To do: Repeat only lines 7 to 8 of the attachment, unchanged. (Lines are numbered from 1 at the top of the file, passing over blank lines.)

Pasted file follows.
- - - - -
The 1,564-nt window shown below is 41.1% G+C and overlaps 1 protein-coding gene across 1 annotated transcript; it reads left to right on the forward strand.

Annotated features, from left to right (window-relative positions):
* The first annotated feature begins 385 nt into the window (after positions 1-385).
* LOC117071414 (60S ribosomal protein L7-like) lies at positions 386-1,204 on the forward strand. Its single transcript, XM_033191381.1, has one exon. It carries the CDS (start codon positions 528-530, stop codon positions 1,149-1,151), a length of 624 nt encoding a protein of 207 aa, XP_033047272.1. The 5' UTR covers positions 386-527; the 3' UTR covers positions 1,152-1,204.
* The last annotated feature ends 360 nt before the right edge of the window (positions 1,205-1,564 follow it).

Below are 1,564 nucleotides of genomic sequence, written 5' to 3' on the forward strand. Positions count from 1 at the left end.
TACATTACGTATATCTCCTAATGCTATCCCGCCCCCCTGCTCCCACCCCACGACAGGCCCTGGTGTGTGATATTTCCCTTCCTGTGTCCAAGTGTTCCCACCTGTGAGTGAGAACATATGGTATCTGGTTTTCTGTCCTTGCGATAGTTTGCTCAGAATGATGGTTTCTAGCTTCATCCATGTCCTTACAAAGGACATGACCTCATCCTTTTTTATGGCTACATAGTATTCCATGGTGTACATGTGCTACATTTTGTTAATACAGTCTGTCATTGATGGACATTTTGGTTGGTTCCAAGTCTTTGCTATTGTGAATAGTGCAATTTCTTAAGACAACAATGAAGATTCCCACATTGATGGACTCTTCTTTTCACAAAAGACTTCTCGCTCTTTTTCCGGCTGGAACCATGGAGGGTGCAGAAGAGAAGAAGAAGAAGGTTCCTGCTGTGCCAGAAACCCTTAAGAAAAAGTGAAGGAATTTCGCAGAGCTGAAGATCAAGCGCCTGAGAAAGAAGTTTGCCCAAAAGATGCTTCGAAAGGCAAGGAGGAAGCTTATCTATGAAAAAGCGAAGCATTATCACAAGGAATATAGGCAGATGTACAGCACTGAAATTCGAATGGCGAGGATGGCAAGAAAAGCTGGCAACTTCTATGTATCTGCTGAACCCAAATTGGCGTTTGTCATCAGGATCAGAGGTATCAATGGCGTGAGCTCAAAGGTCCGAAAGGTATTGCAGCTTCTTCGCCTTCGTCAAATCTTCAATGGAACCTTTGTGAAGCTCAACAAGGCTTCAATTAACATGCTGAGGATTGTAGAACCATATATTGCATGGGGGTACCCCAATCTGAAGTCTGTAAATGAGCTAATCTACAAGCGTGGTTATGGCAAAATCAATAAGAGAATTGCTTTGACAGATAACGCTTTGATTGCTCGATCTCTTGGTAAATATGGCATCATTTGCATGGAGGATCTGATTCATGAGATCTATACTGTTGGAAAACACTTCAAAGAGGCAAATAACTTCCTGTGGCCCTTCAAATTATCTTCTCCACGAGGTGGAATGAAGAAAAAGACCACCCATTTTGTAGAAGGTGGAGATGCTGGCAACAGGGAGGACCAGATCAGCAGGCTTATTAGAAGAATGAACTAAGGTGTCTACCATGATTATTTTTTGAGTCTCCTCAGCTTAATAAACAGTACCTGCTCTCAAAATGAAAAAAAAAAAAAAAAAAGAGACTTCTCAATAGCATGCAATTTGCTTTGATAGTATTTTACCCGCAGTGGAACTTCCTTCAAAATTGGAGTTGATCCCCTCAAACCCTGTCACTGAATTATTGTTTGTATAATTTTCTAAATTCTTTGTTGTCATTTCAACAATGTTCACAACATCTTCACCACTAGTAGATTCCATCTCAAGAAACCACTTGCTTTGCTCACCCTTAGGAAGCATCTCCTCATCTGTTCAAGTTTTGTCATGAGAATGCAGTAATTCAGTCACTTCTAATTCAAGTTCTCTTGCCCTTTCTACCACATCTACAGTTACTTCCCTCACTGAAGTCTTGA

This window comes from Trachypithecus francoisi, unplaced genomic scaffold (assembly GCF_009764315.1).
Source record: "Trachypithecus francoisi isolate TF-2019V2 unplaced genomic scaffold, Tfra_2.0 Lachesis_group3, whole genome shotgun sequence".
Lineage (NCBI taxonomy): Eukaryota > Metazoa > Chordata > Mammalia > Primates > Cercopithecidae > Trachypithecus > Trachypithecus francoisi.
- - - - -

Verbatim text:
TACATTACGTATATCTCCTAATGCTATCCCGCCCCCCTGCTCCCACCCCACGACAGGCCCTGGTGTGTGATATTTCCCTTCCTGTGTCCAAGTGTTCCCACCTGTGAGTGAGAACATATGGTATCTGGTTTTCTGTCCTTGCGATAGTTTGCTCAGAATGATGGTTTCTAGCTTCATCCATGTCCTTACAAAGGACATGACCTCATCCTTTTTTATGGCTACATAGTATTCCATGGTGTACATGTGCTACATTTTGTTAATACAGTCTGTCATTGATGGACATTTTGGTTGGTTCCAAGTCTTTGCTATTGTGAATAGTGCAATTTCTTAAGACAACAATGAAGATTCCCACATTGATGGACTCTTCTTTTCACAAAAGACTTCTCGCTCTTTTTCCGGCTGGAACCATGGAGGGTGCAGAAGAGAAGAAGAAGAAGGTTCCTGCTGTGCCAGAAACCCTTAAGAAAAAGTGAAGGAATTTCGCAGAGCTGAAGATCAAGCGCCTGAGAAAGAAGTTTGCCCAAAAGATGCTTCGAAAGGCAAGGAGGAAGCTTATCTATGAAAAAGCGAAGCATTATCACAAGGAATATAGGCAGATGTACAGCACTGAAATTCGAATGGCGAGGATGGCAAGAAAAGCTGGCAACTTCTATGTATCTGCTGAACCCAAATTGGCGTTTGTCATCAGGATCAGAGGTATCAATGGCGTGAGCTCAAAGGTCCGAAAGGTATTGCAGCTTCTTCGCCTTCGTCAAATCTTCAATGGAACCTTTGTGAAGCTCAACAAGGCTTCAATTAACATGCTGAGGATTGTAGAACCATATATTGCATGGGGGTACCCCAATCTGAAGTCTGTAAATGAGCTAATCTACAAGCGTGGTTATGGCAAAATCAATAAGAGAATTGCTTTGACAGATAACGCTTTGATTGCTCGATCTCTTGGTAAATATGGCATCATTTGCATGGAGGATCTGATTCATGAGATCTATACTGTTGGAAAACACTTCAAAGAGGCAAATAACTTCCTGTGGCCCTTCAAATTATCTTCTCCACGAGGTGGAATGAAGAAAAAGACCACCCATTTTGTAGAAGGTGGAGATGCTGGCAACAGGGAGGACCAGATCAGCAGGCTTATTAGAAGAATGAACTAAGGTGTCTACCATGATTATTTTTTGAGTCTCCTCAGCTTAATAAACAGTACCTGCTCTCAAAATGAAAAAAAAAAAAAAAAAAGAGACTTCTCAATAGCATGCAATTTGCTTTGATAGTATTTTACCCGCAGTGGAACTTCCTTCAAAATTGGAGTTGATCCCCTCAAACCCTGTCACTGAATTATTGTTTGTATAATTTTCTAAATTCTTTGTTGTCATTTCAACAATGTTCACAACATCTTCACCACTAGTAGATTCCATCTCAAGAAACCACTTGCTTTGCTCACCCTTAGGAAGCATCTCCTCATCTGTTCAAGTTTTGTCATGAGAATGCAGTAATTCAGTCACTTCTAATTCAAGTTCTCTTGCCCTTTCTACCACATCTACAGTTACTTCCCTCACTGAAGTCTTGA

This window comes from Trachypithecus francoisi, unplaced genomic scaffold (assembly GCF_009764315.1).